Monday, May 21, 2012
Timed Writing: 5/19/2012
Time: 10 minutes
Prompt: "... a maze of shelves, crammed with books in their numberless thousands..."
Source: 2 x 5 x 6 + 4 x 5 = 80 = The Ghost Writer by John Harwood
Zane was only rarely invited even into the kitchen of the repurposed old castle, and never into its prodigious stock room. Having watched the cook of the month and the other culinary rotators come and go through forbidden doorway, carrying all manner of cheeses and cured meats, tin cans and jars of fruit, had rendered the pantry, in Zane's mind, the ultimate goal of illicit explorations. Having once gained access, however, his interest in the bounty of the shelves was readily eclipsed by curiosity about a tiny doorway that seemed to have been entirely forgotten.
That morning, a fire had broken out in one of the hayfields. It was happening often enough in the late weeks of that hot drought summer, and given the paltry growth in the fields, the fires rarely found fuel enough to spread. This fire was in the southwest field, however and a steady wind blew from that quarter. All able-bodied inhabitants of the commune house had therefore been called to assist -- even the administrative rotators... and the kitchen staff.
Zane had suggested that he might be of use pumping water. His arms and chest were stronger than those of any other lad of twelve. His parents had forbidden it though, explaining that there would be too many feet running about and too few eyes looking to the ground.
Nobody had actually called Zane a "trip hazard," but he knew. Many had tried coaxing him to use a wheelchair. He would ride higher, they said, seem taller. The chairs were all heavy and awkward though -- too heavy for Zane to drag up stairs without assistance. With the light bamboo roller cart strapped to his thighs stumps, however, Zane could propel himself rapidly through halls and corridors, his hands slapping and pushing the floor and walls. And when he encountered stairs, he was as fast as any, hauling, hand-over-hand, up the metal rail banisters that had been installed during the castle's tourism days.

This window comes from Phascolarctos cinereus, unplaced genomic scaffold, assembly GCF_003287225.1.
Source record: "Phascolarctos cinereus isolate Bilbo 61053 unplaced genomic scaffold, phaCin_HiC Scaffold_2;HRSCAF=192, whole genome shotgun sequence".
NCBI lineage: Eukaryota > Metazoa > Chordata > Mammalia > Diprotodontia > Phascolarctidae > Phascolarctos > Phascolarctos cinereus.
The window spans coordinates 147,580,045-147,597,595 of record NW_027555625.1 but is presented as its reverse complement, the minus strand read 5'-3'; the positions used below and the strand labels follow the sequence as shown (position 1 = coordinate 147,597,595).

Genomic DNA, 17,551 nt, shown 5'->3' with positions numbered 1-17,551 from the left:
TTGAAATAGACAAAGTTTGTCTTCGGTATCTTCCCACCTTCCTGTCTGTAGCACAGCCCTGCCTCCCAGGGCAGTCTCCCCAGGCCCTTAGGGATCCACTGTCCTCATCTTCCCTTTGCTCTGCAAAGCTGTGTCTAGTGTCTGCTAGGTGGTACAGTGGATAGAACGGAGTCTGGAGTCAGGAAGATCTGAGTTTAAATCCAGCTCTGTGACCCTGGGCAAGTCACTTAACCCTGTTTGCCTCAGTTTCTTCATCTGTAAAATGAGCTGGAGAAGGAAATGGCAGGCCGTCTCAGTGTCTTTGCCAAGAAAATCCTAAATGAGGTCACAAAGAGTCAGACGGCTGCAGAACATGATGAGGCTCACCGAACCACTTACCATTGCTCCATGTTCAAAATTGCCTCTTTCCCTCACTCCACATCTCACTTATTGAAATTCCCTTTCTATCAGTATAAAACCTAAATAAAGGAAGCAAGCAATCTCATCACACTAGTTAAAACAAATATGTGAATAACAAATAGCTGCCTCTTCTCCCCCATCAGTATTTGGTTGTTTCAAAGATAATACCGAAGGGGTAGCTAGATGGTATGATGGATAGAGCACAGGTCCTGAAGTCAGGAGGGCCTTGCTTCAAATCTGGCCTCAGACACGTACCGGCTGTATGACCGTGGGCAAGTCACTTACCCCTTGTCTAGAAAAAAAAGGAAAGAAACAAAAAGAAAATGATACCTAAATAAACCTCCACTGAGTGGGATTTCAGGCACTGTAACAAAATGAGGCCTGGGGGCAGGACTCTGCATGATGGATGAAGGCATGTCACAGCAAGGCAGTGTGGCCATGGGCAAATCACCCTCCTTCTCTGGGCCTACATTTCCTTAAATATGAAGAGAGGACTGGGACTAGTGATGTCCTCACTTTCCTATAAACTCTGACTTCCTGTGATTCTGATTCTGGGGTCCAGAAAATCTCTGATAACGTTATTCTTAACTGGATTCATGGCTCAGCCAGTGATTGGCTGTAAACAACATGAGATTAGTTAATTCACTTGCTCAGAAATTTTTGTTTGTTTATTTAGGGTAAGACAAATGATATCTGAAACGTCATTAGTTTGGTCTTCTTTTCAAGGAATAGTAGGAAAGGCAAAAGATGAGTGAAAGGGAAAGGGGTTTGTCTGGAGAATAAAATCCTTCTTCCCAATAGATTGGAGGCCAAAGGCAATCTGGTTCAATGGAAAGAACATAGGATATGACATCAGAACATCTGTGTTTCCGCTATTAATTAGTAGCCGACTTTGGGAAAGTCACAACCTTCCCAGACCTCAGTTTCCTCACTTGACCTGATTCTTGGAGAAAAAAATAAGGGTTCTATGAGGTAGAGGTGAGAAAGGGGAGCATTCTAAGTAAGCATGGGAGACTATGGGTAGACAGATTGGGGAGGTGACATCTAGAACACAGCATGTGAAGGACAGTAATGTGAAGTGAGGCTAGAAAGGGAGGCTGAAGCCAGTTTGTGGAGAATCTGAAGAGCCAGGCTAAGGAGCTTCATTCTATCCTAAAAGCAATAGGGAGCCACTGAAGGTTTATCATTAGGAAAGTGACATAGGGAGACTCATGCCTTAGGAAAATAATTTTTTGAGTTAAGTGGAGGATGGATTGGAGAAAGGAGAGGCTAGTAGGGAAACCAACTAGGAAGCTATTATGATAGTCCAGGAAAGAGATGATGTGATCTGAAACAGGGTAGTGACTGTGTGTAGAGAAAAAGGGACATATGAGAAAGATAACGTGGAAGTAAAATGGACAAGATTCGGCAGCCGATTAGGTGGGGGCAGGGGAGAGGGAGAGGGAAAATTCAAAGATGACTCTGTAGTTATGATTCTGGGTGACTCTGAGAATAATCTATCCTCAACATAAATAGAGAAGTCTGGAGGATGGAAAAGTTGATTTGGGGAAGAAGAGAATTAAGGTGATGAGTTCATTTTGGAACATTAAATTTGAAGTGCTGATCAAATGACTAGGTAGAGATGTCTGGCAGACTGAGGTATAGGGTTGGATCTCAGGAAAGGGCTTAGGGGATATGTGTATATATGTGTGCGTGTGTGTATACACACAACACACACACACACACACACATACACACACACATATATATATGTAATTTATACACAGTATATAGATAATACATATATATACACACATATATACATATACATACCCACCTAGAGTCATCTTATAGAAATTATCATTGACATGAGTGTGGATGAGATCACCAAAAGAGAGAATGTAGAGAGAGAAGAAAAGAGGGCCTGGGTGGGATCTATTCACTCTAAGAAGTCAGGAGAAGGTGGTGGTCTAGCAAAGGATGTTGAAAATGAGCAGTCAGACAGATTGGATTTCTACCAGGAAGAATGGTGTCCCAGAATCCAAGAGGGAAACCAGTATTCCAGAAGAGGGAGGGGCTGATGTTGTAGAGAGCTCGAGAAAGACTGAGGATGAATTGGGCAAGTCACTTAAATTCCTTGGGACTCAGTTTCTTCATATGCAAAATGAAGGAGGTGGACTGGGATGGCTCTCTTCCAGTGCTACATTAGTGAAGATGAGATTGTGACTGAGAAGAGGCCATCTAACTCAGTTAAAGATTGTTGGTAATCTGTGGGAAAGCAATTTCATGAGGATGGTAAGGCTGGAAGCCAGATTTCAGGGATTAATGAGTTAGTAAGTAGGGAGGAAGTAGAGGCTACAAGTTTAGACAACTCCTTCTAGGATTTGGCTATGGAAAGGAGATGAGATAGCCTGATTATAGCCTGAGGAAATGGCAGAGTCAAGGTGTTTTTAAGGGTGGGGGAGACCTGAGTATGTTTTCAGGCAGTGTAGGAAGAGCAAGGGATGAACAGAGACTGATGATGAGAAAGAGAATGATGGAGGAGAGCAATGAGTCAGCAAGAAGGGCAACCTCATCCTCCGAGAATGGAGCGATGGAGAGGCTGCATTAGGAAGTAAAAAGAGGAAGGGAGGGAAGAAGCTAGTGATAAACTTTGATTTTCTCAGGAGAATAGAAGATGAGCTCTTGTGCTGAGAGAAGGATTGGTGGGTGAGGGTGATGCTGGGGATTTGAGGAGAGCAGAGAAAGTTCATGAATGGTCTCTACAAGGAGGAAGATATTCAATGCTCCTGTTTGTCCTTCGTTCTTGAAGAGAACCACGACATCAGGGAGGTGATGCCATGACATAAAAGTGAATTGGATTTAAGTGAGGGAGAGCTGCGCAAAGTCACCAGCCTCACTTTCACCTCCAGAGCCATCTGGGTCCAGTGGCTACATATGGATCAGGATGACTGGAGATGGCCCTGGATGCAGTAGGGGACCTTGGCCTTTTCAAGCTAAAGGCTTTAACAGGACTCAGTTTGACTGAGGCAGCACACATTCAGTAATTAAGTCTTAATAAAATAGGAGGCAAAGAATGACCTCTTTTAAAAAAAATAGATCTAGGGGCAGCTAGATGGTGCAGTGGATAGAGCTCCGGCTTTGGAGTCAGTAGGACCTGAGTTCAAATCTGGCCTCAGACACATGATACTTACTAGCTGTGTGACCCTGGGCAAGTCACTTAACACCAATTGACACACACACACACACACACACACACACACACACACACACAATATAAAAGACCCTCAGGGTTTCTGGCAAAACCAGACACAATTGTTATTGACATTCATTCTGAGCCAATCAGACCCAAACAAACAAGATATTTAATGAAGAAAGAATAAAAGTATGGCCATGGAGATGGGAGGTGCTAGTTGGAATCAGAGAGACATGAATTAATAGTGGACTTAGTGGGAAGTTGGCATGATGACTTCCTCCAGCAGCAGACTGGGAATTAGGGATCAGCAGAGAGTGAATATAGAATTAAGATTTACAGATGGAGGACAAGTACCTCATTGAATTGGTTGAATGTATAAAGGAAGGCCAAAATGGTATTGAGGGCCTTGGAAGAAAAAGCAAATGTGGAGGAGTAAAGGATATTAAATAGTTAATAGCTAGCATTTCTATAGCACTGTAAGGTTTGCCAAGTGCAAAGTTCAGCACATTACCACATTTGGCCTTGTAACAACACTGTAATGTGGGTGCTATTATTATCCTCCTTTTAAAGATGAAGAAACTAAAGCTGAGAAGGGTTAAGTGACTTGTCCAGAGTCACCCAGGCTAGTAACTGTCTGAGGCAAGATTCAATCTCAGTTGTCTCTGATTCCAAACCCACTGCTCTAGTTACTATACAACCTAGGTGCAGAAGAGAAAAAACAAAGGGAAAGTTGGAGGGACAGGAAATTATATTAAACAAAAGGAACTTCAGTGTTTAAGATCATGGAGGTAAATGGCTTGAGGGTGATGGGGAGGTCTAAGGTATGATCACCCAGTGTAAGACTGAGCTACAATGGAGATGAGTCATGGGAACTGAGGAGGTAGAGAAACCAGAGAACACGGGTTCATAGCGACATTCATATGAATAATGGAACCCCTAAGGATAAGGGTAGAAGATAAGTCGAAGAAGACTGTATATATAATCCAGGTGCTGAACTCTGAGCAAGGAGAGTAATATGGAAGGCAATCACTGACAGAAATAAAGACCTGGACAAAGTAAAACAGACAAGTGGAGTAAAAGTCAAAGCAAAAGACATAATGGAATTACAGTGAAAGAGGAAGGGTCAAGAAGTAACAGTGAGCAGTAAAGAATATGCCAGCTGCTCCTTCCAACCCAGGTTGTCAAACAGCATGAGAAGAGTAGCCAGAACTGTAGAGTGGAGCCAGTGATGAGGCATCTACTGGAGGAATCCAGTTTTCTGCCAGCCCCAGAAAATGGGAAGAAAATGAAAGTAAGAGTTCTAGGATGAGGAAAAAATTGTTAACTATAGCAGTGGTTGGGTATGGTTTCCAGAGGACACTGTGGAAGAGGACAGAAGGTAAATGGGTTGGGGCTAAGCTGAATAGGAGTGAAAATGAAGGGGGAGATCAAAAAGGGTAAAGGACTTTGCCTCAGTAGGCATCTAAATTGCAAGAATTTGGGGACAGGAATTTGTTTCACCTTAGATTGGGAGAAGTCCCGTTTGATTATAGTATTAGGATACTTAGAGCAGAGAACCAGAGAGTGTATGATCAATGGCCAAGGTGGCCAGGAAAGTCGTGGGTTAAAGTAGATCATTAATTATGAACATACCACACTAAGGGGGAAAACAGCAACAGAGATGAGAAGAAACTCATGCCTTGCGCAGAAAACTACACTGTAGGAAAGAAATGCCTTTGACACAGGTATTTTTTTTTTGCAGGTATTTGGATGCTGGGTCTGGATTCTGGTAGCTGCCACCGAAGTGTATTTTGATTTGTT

Shelves were mounted across the rotted half-height door at the rear of the kitchen pantry, stacked high with of canned fruits and bags of grain. The lowest shelf was nearly two feet from the stone floor though, and nothing sat beneath it, allowing sufficient space for Zane to pass. The door itself, after some prodding, gave way with a jarring squeal of rusted hinges. There was a puff of wind and spiced apple and herbed meat scents of the pantry were momentarily overwhelmed by a cloud reeking of mouse dung, dead flies, and moldy paper. Zane leaned back and pulled himself, on his low, caster-mounted cart, through a curtain of spider webs. A maze of shelves, crammed with books in numberless thousands, rose before him, reaching to high ceilings, in which windows of heavy amber glass shone brightly.
(about my timed writing exercises)
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